(Post questions to group only. Remove "z" to email personal
messages)

... it'll still fail under the same condition.

--
Dean Wells [MVP / Directory Services]
MSEtechnology
[[ Please respond to the Newsgroup only regarding posts ]]
R e m o v e t h e m a s k t o s e n d e m a i l




My mistake ... didn't think that through sufficiently; that'll
work.

Yes, when comparing to a null string such as ().

But in the general case where a parameter could be supplied by
dragging and dropping a file, this does not account for the fact
that double quotes will be added only when required. I prefer the
"%~1" method because it strips the double quotes that may be
present, relieving me from having to remember whether or not the
double quotes are required to the string literal being compared.

/Al
... try that in Vista; pooooof, where'd that feature go.
I did not know that, thanks. I guess that when I eventually start
using Vista, much of my batch scripting will be converted over to
powershell, so I won't have to worry too much about such incompatible
annoyances ;-)

/Al

Vista and Powershell huh? The reality is that they're not quite as
hand-in-hand as you seem to imply ... at least to date ... but that's a
much, much longer topic of discussion ...
 
H

Herb Martin

Al Dunbar said:
the simple answer is that the below code will not go wrong, but do
precisely what it was intended to do - assuming that it was coded as
intended... ;-)

First, I'd suggest using "echo/" instead of "echo", because if the value
to be displayed could possibly be null or blank, the output will not be a
blank line, but one containing either "ECHO is on." or "ECHO is off." this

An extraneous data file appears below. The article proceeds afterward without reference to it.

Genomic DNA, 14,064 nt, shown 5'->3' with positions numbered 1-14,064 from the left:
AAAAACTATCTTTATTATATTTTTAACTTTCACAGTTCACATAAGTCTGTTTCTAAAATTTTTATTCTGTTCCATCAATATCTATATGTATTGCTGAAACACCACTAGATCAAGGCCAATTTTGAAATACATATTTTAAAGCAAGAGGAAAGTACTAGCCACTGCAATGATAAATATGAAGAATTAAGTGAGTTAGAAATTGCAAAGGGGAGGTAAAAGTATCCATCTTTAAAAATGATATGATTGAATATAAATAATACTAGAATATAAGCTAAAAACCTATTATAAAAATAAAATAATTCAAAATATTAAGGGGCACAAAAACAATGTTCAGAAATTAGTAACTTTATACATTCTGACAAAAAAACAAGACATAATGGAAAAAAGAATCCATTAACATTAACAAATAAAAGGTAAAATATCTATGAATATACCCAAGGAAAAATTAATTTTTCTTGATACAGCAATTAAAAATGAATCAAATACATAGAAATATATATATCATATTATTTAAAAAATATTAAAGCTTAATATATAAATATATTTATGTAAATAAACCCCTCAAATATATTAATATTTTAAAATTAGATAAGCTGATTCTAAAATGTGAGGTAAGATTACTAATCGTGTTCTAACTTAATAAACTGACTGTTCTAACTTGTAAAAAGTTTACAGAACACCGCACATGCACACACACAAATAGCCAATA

applies to the first two lines, but I include the "/" exclusively so I do
not have to do the mental gymnastics required to figure out when it is for
sure not needed.
Ok -- good advice and I will use it -- here though they were just display
for debugging test purposes...
no problem, but if the passed parameter is quoted, this output will be
double-quoted.
no problem, assuming it will echo the way you want it to.
no problem for the simple case of arguments like these:

call sub
call sub ""
call sub a
call sub "a"
call sub "a b"

That said, I expect that there might be some values with which this might
choke, for example:

call sub "a "b"
Not a problem -- I just want something that works reliably in the fairly
normal cases of:

simple argument
multiple arguments
quoted (enclosed once) arguments
no arguments (blan)
Personally, I find I have fewer problems if I leave off the parens on both
sides, but others seem to disagree.
The parens were a new idea to me so I put them in by copying
the previous discussion without fully understanding the intent,
advantages or disadvantages.
seems no more useful to me than:

if /i "%~1"=="help me" echo Help me Help me

/Al
The main thing was to use your ~trick to get rid of the
existing quotes to allow for the additiona of new (safety)
quotes.
 
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T

Todd Vargo

Al Dunbar said:
Agreed. But this will never happen (as far as I can tell) when a file is
dragged onto a batch script.
Agreed, OP that started this thread did not state draging was the mode of
usage. People do type commands at the prompt, drag files and folders or even
paste into the prompt and can easily lose track quoting, especially when a
command at the prompt spans multiple lines.
Also, "nested quotes" is, to me, a misnomer. I would have said "internal
quotes". Given that this is handled poorly and possibly inconsistently by
batch, one would seem foolish to expect batch code dealing with complicated
string expressions that push the boundaries from ever being fully understood
or adequately debugged.

In some languages doubling double quotes within a literal string is a
standard way to represent a single double quote. For example, in vbscript:

qstring = "a word in ""quotes"""
wscript.echo "[" & qstring & "]"

will produce this output: [a word in "quotes"]. The batch language seems to
lack this level of sophistication and consistency, such that the actual or
intended meaning of a string containing a variety of double quotes is in
question in the first place.
You are preaching to the choir. ;-)